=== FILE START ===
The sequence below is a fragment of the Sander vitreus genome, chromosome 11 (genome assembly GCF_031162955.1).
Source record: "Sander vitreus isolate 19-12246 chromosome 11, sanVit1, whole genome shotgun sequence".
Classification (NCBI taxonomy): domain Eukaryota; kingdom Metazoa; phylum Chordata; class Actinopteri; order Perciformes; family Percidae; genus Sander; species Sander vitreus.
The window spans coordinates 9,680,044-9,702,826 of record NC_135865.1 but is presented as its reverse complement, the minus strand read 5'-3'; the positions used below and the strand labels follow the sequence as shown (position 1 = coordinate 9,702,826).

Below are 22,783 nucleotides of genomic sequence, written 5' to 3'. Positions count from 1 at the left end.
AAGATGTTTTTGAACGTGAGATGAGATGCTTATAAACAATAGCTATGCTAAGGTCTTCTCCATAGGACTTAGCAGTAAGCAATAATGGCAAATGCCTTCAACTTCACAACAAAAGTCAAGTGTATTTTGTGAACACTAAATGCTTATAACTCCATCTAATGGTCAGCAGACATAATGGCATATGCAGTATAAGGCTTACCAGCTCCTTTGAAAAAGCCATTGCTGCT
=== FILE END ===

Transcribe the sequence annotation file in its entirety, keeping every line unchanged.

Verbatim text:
The sequence below is a fragment of the Sander vitreus genome, chromosome 11 (genome assembly GCF_031162955.1).
Source record: "Sander vitreus isolate 19-12246 chromosome 11, sanVit1, whole genome shotgun sequence".
Classification (NCBI taxonomy): domain Eukaryota; kingdom Metazoa; phylum Chordata; class Actinopteri; order Perciformes; family Percidae; genus Sander; species Sander vitreus.
The window spans coordinates 9,680,044-9,702,826 of record NC_135865.1 but is presented as its reverse complement, the minus strand read 5'-3'; the positions used below and the strand labels follow the sequence as shown (position 1 = coordinate 9,702,826).

Below are 22,783 nucleotides of genomic sequence, written 5' to 3'. Positions count from 1 at the left end.
AAGATGTTTTTGAACGTGAGATGAGATGCTTATAAACAATAGCTATGCTAAGGTCTTCTCCATAGGACTTAGCAGTAAGCAATAATGGCAAATGCCTTCAACTTCACAACAAAAGTCAAGTGTATTTTGTGAACACTAAATGCTTATAACTCCATCTAATGGTCAGCAGACATAATGGCATATGCAGTATAAGGCTTACCAGCTCCTTTGAAAAAGCCATTGCTGCT